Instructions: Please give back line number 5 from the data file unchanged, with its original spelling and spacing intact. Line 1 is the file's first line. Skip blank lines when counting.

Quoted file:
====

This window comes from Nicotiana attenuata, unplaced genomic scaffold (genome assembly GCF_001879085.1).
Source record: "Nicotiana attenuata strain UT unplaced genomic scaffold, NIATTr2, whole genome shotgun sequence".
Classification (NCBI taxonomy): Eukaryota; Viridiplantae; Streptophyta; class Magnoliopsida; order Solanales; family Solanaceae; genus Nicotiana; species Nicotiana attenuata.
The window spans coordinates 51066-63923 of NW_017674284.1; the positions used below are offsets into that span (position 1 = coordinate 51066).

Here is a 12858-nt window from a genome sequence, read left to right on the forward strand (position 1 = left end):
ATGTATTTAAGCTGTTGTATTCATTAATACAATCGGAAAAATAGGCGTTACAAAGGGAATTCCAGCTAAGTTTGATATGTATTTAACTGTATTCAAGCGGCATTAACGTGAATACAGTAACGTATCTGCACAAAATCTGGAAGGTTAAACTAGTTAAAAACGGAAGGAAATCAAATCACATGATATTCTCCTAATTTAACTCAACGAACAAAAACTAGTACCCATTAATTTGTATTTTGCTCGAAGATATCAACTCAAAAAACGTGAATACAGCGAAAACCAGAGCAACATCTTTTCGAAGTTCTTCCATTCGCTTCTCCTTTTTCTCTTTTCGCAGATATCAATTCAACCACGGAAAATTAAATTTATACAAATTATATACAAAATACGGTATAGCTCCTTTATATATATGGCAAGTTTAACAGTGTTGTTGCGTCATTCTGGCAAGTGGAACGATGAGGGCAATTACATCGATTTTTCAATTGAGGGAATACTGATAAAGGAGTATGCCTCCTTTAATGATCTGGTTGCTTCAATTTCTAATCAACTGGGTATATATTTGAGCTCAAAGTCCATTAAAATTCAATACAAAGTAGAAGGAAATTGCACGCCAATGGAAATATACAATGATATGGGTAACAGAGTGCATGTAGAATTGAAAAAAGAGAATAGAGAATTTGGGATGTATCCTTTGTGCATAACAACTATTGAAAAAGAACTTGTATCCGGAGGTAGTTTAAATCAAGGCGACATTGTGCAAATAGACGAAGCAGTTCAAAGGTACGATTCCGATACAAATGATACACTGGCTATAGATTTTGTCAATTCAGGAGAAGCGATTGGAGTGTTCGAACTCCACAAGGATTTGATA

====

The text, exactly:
Here is a 12858-nt window from a genome sequence, read left to right on the forward strand (position 1 = left end):